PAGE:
Post Pop Art

book review published in Agenda No.6, Melbourne, 1990

Depending on your point of view, a book on Pop Art could be either the last thing you'd bother with (especially considering the late Warhol publishing industry) or something to be welcomed at what could be an opportune time (considering the replay of late 60s critical cliches which embalmed both the Pop Art 1955 - 70 world tour and the media coverage of Warhol's final death).

I welcome such a book. It's title : Post-Pop Art; edited by ex-patriate curator/irritator Paul Taylor (whose wish-you-were-here articles are printed regularly in TENSION to get up the noses of those who insist on getting upset over Taylor's flaunted `tall-poppy' career). But I welcome this book with reservations.

As editor, Taylor has taken a fairly low-key role in compiling a number of articles for this anthology put out under the banner of Flash Art Books (published through the MIT Press) - many of which those interested in the Pop explosion and its continuing reverberations would mostlikely have already encountered. "Pop : An Art Of Consumption" by Jean Baudrillard (written originally in 1970) appeared in TENSION a few years back; "In Poor Taste" by Dick Hebdidge comes from a 1983 BLOCK article and is reprinted in his own anthology Hiding In The Light published last year; Andreas Huyssen's "The Cultural Politics Of Pop" comes from a 1975 issue of NEW GERMAN CRITIQUE; and Dan Graham's "Punk : Political Pop" from a 1979 issue of L.A.I.C.A.'s JOURNAL.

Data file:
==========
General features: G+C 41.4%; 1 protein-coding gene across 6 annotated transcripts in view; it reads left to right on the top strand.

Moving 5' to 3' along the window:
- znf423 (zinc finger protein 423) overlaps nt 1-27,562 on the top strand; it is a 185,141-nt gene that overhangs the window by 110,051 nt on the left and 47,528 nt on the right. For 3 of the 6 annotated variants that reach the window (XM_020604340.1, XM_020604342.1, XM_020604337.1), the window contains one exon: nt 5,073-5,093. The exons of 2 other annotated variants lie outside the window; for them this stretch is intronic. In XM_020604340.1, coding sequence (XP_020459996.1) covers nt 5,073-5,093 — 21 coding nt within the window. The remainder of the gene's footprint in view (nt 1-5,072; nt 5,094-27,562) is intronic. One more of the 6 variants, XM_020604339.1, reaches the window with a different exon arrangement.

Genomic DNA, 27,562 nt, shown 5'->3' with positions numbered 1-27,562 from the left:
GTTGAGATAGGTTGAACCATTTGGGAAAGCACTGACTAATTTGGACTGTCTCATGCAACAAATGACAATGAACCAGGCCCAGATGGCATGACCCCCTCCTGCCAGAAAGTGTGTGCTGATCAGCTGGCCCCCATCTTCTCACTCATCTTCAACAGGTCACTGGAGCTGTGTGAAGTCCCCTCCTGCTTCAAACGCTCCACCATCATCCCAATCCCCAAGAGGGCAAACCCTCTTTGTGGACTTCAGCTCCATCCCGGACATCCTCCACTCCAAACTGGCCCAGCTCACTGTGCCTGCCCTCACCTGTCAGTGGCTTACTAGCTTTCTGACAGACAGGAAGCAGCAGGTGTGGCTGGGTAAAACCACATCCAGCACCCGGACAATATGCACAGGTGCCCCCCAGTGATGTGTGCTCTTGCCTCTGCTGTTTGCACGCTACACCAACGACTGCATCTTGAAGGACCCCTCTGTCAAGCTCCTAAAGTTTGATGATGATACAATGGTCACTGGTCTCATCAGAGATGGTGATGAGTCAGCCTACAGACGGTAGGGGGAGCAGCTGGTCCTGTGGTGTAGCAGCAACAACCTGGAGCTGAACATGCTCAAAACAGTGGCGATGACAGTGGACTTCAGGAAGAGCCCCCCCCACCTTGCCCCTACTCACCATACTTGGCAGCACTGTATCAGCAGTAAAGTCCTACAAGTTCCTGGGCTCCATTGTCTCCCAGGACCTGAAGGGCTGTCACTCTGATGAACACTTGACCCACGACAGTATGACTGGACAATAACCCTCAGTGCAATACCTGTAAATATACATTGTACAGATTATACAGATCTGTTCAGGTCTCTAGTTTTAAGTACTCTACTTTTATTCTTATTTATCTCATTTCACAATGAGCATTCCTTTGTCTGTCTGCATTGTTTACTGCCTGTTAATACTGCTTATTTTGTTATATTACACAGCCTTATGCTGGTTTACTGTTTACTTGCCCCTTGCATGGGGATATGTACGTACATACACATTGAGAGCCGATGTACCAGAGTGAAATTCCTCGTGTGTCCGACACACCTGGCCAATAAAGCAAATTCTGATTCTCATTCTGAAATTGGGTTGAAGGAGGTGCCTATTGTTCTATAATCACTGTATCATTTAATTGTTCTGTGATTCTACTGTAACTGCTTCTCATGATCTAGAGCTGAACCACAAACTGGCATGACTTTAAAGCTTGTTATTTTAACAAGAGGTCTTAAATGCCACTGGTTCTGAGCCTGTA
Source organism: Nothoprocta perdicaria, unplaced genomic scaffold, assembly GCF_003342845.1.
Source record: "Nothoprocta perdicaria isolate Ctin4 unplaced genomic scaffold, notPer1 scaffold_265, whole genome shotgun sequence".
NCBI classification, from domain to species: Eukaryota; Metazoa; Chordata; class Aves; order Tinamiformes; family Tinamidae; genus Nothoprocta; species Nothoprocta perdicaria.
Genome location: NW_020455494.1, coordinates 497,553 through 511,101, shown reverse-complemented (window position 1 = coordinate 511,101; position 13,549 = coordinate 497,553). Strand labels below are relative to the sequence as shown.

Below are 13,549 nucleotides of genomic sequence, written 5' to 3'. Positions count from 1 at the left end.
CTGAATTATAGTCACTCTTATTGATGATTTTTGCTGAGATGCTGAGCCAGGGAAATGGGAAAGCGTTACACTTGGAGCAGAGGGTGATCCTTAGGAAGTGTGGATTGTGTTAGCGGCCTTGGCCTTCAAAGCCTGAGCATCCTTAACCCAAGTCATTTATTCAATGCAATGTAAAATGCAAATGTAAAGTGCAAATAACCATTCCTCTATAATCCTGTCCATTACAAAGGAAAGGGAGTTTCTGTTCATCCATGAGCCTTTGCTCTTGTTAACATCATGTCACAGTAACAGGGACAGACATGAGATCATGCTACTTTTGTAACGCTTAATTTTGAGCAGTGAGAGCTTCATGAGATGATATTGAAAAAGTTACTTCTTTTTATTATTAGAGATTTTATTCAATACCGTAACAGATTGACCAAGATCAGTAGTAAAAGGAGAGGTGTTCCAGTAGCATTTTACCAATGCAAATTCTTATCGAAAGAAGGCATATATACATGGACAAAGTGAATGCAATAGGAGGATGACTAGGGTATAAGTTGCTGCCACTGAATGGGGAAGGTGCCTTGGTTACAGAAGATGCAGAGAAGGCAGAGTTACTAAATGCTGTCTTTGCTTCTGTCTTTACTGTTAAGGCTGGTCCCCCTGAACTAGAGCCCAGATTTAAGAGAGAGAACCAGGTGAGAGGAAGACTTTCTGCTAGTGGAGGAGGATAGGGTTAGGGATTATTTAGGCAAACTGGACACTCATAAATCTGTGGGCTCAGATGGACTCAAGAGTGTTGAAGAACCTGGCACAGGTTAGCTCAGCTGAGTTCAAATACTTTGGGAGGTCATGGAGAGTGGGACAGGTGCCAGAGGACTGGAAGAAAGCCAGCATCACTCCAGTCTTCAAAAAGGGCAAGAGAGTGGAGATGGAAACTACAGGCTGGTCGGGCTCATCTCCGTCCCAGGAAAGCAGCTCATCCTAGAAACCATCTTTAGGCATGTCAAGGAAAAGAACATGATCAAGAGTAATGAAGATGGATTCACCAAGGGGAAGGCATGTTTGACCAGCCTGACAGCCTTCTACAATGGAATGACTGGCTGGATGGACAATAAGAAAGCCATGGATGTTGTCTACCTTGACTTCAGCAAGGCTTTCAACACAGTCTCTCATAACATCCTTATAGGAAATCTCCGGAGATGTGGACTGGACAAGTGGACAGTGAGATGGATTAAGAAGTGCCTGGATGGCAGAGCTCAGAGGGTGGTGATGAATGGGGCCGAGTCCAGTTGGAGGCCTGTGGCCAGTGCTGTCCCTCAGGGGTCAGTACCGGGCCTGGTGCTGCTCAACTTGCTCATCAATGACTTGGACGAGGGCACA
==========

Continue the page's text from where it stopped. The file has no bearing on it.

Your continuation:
These four articles are clutched in the centre of the book, and bracketed by "Detournement As Negation And Prelude" by Guy Debord (originally written in 1959 for INTERNATIONAL SITUATIONNISTE magazine) and Roland Barthes' "That Old Thing ... Art" (a catalogue essay for a 1980 show of Pop Art in Venice) at the beginning of the book, and at the end by three previously unpublished articles, all of which had been written after Warhol's death : "The Handmade Readymade" by David Deitcher; "Capital Pictures" by Mary Anne Staniszewski; and "Beyond The Vanishing Point Of Art" by Jean Baudrillard.